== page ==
Peer-to-peer networks have been around for years and so have the scams that manipulate their users. Scammers have always been on the cutting edge of new trends and technologies. This forward thinking allows them to exploit potential victims before they even realize they are in any danger. After time though, a pattern is established and it becomes increasingly easy to identify when a scam is taking place before falling victim. Perhaps scams in the world of peer-to-peer networking have finally reached their tipping point.
Introduced in June of 1999 with the release of the popular music sharing site Napster, peer-to-peer network is different from the traditional client-user model. In a peer-to-peer, or P2P, network all participants offer up portions of their resources, such as processing power, bandwidth and disk storage, to other users on the network thereby eliminating the need for servers or stable hosts that are centrally coordinated. The network’s users are both suppliers and consumers of files and resources.
This technology has many uses. The courts eventually shut down the aforementioned Napster due to copyright infringements, but it paved the way for other file sharing sites like LimeWire, BitTorrent and Kazaa which all allow users to share, search for and download music, software and full-length feature films to their computers. Most instant messaging systems (AOL, MSN and Yahoo! to name a few) combine chat with peer to peer file sharing. One of the newer applications of P2P technology is the popular internet phone service Skype. As of 2009, peer-to-peer file sharing was the largest contributor to network traffic on the entire internet.
Keep in mind, this type of file sharing is often regarded as illegal. Though no different than the old art of making a mix tape for a friend from one’s album collection, record companies, not having prepared for changes in their revenue stream the internet has created, have resorted to lawsuits to save face and their bottom line. The Recording Industry Association of America (RIAA) has sued tens of thousands of music fans for amounts totaling millions of dollars in the last five years for sharing copyrighted materials. . The Motion Picture Association has also recently jumped on this bandwagon. Many of the file sharers are often children, and the ubiquity of P2P file sharing can not be denied. As of 2009, peer-to-peer file sharing was the largest contributor to network traffic on the entire internet.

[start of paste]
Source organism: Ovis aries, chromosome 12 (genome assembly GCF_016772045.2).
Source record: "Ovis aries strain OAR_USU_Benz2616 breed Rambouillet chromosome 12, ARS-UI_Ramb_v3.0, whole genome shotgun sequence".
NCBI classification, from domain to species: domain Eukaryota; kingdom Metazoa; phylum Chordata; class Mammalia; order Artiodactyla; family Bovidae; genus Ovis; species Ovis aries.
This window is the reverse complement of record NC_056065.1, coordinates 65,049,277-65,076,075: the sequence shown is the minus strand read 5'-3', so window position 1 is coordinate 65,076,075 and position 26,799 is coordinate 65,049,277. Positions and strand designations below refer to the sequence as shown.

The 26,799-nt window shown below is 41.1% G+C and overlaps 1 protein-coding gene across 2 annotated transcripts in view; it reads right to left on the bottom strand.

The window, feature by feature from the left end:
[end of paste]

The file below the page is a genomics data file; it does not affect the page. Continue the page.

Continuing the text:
P2P SCAM SITES FOR INDIVIDUAL USERS
Peer-to-peer networks, in all their file sharing glory, are free sites. The software is free. There are some that will ask for donations towards bandwidth or other administrative costs. And others will often offer PRO versions of their basic software that come with numerous bells and whistles. But the basic service does not require a payment or fee from the user.
Scam peer-to-peer sites have been set up as middle men to extract money from potential users and possibly steal their information. They look and perform like legitimate P2P sites, but in reality they are simply gateways linking the victim to actual peer networks after taking their money. Often they will download spyware to the victim’s computer as well.